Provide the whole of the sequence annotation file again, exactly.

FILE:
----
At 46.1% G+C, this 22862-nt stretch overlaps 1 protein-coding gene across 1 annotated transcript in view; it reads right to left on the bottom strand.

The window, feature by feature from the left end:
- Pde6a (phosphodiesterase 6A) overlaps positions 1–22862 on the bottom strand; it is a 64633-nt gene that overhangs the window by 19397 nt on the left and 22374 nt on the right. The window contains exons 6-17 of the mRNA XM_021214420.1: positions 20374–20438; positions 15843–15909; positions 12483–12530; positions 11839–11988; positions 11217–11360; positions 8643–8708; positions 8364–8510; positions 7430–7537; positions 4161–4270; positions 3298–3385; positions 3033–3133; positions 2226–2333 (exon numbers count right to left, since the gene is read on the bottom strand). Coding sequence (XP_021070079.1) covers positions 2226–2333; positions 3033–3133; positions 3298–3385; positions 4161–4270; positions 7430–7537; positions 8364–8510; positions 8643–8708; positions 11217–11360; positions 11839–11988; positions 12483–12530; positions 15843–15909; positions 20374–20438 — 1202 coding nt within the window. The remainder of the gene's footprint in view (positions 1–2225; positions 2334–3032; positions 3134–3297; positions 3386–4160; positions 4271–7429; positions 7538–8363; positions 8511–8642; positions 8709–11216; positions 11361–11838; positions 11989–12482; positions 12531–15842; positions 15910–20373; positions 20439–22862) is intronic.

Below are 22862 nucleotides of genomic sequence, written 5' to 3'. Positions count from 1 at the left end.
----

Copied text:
At 46.1% G+C, this 22862-nt stretch overlaps 1 protein-coding gene across 1 annotated transcript in view; it reads right to left on the bottom strand.

The window, feature by feature from the left end:
- Pde6a (phosphodiesterase 6A) overlaps positions 1–22862 on the bottom strand; it is a 64633-nt gene that overhangs the window by 19397 nt on the left and 22374 nt on the right. The window contains exons 6-17 of the mRNA XM_021214420.1: positions 20374–20438; positions 15843–15909; positions 12483–12530; positions 11839–11988; positions 11217–11360; positions 8643–8708; positions 8364–8510; positions 7430–7537; positions 4161–4270; positions 3298–3385; positions 3033–3133; positions 2226–2333 (exon numbers count right to left, since the gene is read on the bottom strand). Coding sequence (XP_021070079.1) covers positions 2226–2333; positions 3033–3133; positions 3298–3385; positions 4161–4270; positions 7430–7537; positions 8364–8510; positions 8643–8708; positions 11217–11360; positions 11839–11988; positions 12483–12530; positions 15843–15909; positions 20374–20438 — 1202 coding nt within the window. The remainder of the gene's footprint in view (positions 1–2225; positions 2334–3032; positions 3134–3297; positions 3386–4160; positions 4271–7429; positions 7538–8363; positions 8511–8642; positions 8709–11216; positions 11361–11838; positions 11989–12482; positions 12531–15842; positions 15910–20373; positions 20439–22862) is intronic.

Below are 22862 nucleotides of genomic sequence, written 5' to 3'. Positions count from 1 at the left end.